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News Briefs

Calif. Supreme Court Ruling Could Affect O.J. Simpson's Trial

Los Angeles Times
SAN FRANCISCO

In a case that could affect the admissibility of DNA evidence in the O.J. Simpson murder trial, the California Supreme Court began deliberating Monday whether to give trial judges greater flexibility to allow scientific evidence at trials.

The high court, hearing oral arguments in a Huntington Beach, Calif., drunk driving case, has been asked by California Attorney General Dan Lungren to broaden the state's evidence rules to allow controversial DNA testing. Under current law, scientific evidence can be admitted if it is generally accepted by the scientific community.

Members of the court, however, provided little insight into their thinking on the DNA issue, dwelling largely on questions about a common field sobriety test in which police officers check the eye movements of suspected drunk drivers.

The drunk driving case comes before the court on the heels of a U.S. Supreme Court decision adopting the broad standard advocated by Lungren that would give trial judges more discretion in the kinds of scientific evidence they admit.

But some prosecutors - as well as public defenders and corporate defense attorneys - worry that such a standard would open the door for all kinds of "junk science" that could be difficult for trial judges to sort out.

Lockheed, Martin Marietta Agree to Form Defense Colossus

Los Angeles Times
WASHINGTON

Lockheed and Martin Marietta, the nation's second- and third- largest defense contractors, disclosed late Monday an agreement to merge the two companies, creating an aerospace colossus with $23 billion in annual sales.

The deal dramatically accelerates the pace of defense industry consolidation, which is concentrating arms-making in the hands of a few major contractors and boosting the industry's efficiency - but at the cost of thousands of jobs across the country.

The deal, described as a "merger of equals," will involve a stock swap valued at $10 billion and create a company with 170,000 employees, making this by far the biggest in a series of successively larger defense industry combinations.

The new company would control as much as 20 percent of U.S. defense spending, leaving rivals struggling to match its unparalleled financial, technical and political power.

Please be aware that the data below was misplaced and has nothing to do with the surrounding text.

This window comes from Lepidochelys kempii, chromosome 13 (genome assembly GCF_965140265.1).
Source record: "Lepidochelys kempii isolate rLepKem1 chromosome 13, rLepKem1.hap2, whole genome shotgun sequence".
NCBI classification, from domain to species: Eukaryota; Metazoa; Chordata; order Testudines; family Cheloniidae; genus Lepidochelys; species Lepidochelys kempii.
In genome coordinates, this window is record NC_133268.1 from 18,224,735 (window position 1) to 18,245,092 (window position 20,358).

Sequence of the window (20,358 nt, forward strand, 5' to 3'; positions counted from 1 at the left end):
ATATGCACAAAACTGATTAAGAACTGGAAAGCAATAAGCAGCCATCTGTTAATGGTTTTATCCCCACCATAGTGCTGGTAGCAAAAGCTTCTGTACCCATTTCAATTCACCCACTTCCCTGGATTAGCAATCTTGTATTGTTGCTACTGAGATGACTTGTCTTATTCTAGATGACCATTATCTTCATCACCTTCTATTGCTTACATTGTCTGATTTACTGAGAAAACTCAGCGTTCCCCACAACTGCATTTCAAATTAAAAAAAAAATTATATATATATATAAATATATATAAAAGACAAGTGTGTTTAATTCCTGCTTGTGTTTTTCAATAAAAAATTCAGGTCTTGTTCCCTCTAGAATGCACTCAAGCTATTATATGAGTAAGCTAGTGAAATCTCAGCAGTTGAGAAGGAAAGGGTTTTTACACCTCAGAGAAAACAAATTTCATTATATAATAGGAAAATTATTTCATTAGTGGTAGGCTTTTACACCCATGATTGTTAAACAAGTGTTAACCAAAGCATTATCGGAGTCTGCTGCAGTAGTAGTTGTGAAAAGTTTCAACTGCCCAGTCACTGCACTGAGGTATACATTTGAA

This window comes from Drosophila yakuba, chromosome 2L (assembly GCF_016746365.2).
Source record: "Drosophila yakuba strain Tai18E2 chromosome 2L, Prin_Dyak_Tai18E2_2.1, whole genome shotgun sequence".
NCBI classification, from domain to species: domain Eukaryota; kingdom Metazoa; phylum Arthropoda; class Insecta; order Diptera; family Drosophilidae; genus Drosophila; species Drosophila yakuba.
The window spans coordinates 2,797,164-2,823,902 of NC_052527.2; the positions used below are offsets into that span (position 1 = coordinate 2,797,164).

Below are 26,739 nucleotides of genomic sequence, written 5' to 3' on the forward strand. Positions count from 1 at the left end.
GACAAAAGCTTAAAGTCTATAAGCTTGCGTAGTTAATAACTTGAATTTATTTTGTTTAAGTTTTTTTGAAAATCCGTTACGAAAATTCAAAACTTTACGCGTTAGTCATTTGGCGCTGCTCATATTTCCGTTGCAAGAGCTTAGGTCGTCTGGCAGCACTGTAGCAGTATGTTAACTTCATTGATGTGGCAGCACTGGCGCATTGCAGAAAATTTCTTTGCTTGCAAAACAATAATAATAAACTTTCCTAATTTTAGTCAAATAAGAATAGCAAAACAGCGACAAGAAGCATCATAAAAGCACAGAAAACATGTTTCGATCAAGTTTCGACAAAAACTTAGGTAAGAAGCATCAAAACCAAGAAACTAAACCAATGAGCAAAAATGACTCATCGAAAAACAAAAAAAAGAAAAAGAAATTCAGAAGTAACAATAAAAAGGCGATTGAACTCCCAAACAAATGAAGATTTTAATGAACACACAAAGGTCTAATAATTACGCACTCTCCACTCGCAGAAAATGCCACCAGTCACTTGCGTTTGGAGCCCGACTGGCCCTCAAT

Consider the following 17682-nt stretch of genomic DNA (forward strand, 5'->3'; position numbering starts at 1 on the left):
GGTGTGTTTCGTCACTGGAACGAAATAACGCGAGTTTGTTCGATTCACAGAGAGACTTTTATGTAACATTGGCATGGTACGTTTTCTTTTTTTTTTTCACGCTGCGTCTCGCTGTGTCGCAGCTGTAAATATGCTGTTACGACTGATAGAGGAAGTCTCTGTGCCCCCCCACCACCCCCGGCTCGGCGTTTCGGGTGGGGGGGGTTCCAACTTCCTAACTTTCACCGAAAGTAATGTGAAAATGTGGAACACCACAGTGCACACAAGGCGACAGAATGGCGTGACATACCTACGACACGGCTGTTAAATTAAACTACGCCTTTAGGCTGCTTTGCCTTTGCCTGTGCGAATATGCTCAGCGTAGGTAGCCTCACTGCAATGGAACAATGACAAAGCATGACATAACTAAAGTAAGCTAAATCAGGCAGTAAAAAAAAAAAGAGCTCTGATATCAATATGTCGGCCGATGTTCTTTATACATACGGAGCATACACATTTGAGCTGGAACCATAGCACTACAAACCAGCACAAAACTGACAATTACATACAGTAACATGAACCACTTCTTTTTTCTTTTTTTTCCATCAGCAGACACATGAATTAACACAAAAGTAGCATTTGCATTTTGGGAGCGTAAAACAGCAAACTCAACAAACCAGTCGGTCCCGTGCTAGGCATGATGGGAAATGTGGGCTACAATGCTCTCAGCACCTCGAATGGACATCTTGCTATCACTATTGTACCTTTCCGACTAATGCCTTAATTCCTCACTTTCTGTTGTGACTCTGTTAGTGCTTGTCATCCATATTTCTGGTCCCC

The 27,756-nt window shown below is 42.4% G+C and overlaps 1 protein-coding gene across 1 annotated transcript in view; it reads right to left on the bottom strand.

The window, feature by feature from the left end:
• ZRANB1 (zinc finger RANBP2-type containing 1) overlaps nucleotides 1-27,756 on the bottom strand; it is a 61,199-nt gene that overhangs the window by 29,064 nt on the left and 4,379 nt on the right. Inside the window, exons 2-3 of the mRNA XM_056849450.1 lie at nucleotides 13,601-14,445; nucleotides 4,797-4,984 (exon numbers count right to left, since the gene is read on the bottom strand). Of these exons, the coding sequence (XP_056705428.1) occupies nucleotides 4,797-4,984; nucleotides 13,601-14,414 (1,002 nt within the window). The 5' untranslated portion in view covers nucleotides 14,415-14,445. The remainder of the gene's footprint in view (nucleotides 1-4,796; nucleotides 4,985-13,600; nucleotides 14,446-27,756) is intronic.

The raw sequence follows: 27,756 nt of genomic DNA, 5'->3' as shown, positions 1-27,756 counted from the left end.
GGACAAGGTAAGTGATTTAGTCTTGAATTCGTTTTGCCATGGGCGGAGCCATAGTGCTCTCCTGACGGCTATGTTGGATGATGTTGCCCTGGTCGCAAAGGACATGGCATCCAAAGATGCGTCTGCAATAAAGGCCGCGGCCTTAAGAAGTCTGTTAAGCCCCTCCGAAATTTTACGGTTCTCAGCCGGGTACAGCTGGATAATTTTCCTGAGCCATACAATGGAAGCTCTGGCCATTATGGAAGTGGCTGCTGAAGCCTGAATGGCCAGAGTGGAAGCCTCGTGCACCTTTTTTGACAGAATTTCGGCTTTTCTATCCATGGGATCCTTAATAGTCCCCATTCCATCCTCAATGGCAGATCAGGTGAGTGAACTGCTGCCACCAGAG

A combination would give the company market power in virtually every major high technology market segment, dwarfing such traditional high-tech giants as Hughes Aircraft Co., Northrop-Grumman Corp., Loral Corp. and TRW.

World Religions Split Deeper Before Population Conference

Los Angeles Times
UNITED NATIONS

Religious battle lines tightened Tuesday for the upcoming International Conference on Population and Development in Cairo, Egypt, as Saudi Arabia and Sudan withdrew and two other Muslim states downgraded their missions.

The Roman Catholic Church has mounted a spirited attack on the conference's draft proposals for several months, castigating the discussions of birth control and abortion as immoral. But the chorus of derision also has swelled in recent weeks from Muslims who insist that the subjects are abhorrent and contrary to Islamic faith.

Critics have accused Pope John Paul II of seeking an alliance with Islamic extremists to oppose the conference, but the Vatican has denied it.

U.N. Secretary-General Boutros Boutros-Ghali, an Egyptian who belongs to his country's Coptic Christian minority, professed a lack of concern over the withdrawals from the conference. He told reporters U.N. member states "are free to come or not to come" to such conferences.

Muslim distaste for the conference is so great that some faithful filed a lawsuit trying to force its cancellation, accusing the U.N. of organizing a conference that ran counter to Islamic beliefs. But an Egyptian court, after a 30-second hearing, rejected the suit Tuesday, stating Egyptian President Hosni Mubarak had the right to invite the conference to Egypt.